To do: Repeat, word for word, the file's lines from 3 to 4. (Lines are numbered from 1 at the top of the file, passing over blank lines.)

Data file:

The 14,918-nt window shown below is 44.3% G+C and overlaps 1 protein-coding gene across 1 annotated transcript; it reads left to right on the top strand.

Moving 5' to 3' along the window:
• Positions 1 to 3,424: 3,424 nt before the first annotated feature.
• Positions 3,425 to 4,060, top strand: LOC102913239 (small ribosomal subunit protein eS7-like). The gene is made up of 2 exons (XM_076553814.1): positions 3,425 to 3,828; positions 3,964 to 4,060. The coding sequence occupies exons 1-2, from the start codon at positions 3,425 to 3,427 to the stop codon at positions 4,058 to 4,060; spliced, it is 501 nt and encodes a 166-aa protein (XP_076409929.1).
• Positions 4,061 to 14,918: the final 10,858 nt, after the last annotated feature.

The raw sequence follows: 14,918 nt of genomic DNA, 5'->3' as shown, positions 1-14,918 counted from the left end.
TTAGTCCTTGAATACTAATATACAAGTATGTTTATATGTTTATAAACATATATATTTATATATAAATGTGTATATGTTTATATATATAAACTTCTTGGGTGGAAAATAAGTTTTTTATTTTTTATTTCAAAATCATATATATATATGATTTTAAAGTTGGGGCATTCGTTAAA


• Positions 1 to 3,424: 3,424 nt before the first annotated feature.
• Positions 3,425 to 4,060, top strand: LOC102913239 (small ribosomal subunit protein eS7-like). The gene is made up of 2 exons (XM_076553814.1): positions 3,425 to 3,828; positions 3,964 to 4,060. The coding sequence occupies exons 1-2, from the start codon at positions 3,425 to 3,427 to the stop codon at positions 4,058 to 4,060; spliced, it is 501 nt and encodes a 166-aa protein (XP_076409929.1).